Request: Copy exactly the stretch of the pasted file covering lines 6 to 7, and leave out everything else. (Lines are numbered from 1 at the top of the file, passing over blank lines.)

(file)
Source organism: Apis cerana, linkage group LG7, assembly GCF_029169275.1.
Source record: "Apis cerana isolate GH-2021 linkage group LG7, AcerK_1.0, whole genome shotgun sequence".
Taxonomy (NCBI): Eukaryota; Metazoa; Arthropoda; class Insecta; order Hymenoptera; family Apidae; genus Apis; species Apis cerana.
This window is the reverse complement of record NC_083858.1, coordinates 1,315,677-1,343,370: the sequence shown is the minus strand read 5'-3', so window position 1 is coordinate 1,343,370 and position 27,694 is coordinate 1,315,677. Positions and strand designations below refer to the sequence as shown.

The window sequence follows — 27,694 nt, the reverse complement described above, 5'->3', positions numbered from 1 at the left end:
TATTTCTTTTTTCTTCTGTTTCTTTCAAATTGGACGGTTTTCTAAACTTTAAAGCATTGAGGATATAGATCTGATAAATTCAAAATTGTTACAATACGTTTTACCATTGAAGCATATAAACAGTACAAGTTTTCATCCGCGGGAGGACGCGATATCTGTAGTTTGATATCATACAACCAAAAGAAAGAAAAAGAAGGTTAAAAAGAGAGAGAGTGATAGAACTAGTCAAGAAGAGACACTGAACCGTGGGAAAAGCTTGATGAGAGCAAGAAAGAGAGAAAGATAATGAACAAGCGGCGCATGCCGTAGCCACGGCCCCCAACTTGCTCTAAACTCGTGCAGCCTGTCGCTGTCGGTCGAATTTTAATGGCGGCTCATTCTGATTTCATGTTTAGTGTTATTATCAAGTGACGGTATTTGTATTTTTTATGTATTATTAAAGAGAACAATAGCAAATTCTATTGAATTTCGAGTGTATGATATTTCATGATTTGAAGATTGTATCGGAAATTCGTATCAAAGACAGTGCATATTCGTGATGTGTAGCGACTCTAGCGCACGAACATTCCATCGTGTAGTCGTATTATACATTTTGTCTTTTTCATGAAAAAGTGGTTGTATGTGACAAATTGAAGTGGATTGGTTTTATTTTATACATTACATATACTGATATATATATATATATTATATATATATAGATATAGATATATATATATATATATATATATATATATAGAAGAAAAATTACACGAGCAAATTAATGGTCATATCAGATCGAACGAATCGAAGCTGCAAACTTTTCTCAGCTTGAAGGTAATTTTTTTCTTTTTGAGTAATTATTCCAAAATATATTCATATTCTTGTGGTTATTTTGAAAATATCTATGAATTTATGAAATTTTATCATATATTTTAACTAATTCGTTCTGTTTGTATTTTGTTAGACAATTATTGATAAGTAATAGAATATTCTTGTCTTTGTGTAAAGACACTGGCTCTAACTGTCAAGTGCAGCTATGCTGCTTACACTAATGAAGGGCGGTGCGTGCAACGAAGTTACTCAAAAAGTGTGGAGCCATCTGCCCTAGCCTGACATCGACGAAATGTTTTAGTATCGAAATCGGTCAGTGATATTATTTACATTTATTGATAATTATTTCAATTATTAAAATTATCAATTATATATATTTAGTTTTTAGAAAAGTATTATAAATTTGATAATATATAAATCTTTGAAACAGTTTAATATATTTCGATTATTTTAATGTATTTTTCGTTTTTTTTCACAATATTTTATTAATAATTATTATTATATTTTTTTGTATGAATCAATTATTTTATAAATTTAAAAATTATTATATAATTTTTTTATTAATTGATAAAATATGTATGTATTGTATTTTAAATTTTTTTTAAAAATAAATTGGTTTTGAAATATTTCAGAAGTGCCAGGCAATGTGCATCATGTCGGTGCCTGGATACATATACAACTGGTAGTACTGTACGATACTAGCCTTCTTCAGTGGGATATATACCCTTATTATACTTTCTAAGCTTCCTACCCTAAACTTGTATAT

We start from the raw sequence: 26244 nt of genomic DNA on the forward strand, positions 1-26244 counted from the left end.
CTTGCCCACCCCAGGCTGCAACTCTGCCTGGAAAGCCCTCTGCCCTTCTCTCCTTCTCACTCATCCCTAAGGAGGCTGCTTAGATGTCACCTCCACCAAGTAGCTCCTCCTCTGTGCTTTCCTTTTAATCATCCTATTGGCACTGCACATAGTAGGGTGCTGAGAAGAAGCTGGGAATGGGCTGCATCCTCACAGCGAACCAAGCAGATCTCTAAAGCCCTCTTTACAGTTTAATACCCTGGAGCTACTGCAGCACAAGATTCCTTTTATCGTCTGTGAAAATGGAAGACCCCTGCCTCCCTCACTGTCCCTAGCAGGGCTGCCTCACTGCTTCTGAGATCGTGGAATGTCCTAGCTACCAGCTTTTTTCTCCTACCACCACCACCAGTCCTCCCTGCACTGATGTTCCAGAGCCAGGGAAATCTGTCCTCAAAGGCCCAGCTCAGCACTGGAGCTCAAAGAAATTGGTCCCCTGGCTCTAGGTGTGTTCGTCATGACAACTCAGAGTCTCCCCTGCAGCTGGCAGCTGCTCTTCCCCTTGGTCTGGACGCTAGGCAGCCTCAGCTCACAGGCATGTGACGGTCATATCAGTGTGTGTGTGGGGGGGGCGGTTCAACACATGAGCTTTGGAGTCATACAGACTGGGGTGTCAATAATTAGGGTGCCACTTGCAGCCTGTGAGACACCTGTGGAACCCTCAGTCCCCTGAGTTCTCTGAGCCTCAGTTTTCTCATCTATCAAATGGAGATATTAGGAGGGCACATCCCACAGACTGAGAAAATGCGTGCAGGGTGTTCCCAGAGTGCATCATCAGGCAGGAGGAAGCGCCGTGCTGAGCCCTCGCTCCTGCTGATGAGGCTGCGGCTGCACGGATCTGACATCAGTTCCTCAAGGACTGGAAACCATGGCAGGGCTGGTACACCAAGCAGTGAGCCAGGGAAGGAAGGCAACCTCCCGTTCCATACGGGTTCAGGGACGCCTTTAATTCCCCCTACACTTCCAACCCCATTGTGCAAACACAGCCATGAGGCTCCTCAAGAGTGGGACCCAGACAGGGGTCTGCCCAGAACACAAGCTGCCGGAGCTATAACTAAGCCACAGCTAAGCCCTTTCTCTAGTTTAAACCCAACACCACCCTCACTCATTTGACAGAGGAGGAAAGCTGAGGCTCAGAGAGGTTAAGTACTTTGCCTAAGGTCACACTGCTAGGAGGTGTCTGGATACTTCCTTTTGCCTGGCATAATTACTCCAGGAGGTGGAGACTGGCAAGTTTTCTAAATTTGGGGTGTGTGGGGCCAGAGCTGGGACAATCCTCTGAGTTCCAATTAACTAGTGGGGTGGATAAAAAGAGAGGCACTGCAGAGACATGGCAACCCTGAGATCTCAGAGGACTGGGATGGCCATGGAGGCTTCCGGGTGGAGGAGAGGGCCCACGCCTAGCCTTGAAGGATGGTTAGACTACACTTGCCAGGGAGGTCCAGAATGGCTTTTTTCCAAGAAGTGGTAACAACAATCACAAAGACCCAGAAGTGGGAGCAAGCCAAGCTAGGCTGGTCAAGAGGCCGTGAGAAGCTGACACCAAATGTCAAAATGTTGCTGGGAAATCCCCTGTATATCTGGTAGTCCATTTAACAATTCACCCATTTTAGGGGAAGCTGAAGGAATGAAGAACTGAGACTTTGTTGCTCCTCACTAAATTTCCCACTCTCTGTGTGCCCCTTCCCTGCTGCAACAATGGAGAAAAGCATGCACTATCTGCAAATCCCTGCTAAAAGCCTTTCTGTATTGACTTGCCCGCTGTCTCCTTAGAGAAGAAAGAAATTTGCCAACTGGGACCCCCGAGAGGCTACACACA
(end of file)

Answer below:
TATTTCTTTTTTCTTCTGTTTCTTTCAAATTGGACGGTTTTCTAAACTTTAAAGCATTGAGGATATAGATCTGATAAATTCAAAATTGTTACAATACGTTTTACCATTGAAGCATATAAACAGTACAAGTTTTCATCCGCGGGAGGACGCGATATCTGTAGTTTGATATCATACAACCAAAAGAAAGAAAAAGAAGGTTAAAAAGAGAGAGAGTGATAGAACTAGTCAAGAAGAGACACTGAACCGTGGGAAAAGCTTGATGAGAGCAAGAAAGAGAGAAAGATAATGAACAAGCGGCGCATGCCGTAGCCACGGCCCCCAACTTGCTCTAAACTCGTGCAGCCTGTCGCTGTCGGTCGAATTTTAATGGCGGCTCATTCTGATTTCATGTTTAGTGTTATTATCAAGTGACGGTATTTGTATTTTTTATGTATTATTAAAGAGAACAATAGCAAATTCTATTGAATTTCGAGTGTATGATATTTCATGATTTGAAGATTGTATCGGAAATTCGTATCAAAGACAGTGCATATTCGTGATGTGTAGCGACTCTAGCGCACGAACATTCCATCGTGTAGTCGTATTATACATTTTGTCTTTTTCATGAAAAAGTGGTTGTATGTGACAAATTGAAGTGGATTGGTTTTATTTTATACATTACATATACTGATATATATATATATATTATATATATATAGATATAGATATATATATATATATATATATATATATATAGAAGAAAAATTACACGAGCAAATTAATGGTCATATCAGATCGAACGAATCGAAGCTGCAAACTTTTCTCAGCTTGAAGGTAATTTTTTTCTTTTTGAGTAATTATTCCAAAATATATTCATATTCTTGTGGTTATTTTGAAAATATCTATGAATTTATGAAATTTTATCATATATTTTAACTAATTCGTTCTGTTTGTATTTTGTTAGACAATTATTGATAAGTAATAGAATATTCTTGTCTTTGTGTAAAGACACTGGCTCTAACTGTCAAGTGCAGCTATGCTGCTTACACTAATGAAGGGCGGTGCGTGCAACGAAGTTACTCAAAAAGTGTGGAGCCATCTGCCCTAGCCTGACATCGACGAAATGTTTTAGTATCGAAATCGGTCAGTGATATTATTTACATTTATTGATAATTATTTCAATTATTAAAATTATCAATTATATATATTTAGTTTTTAGAAAAGTATTATAAATTTGATAATATATAAATCTTTGAAACAGTTTAATATATTTCGATTATTTTAATGTATTTTTCGTTTTTTTTCACAATATTTTATTAATAATTATTATTATATTTTTTTGTATGAATCAATTATTTTATAAATTTAAAAATTATTATATAATTTTTTTATTAATTGATAAAATATGTATGTATTGTATTTTAAATTTTTTTTAAAAATAAATTGGTTTTGAAATATTTCAGAAGTGCCAGGCAATGTGCATCATGTCGGTGCCTGGATACATATACAACTGGTAGTACTGTACGATACTAGCCTTCTTCAGTGGGATATATACCCTTATTATACTTTCTAAGCTTCCTACCCTAAACTTGTATAT

We start from the raw sequence: 26244 nt of genomic DNA on the forward strand, positions 1-26244 counted from the left end.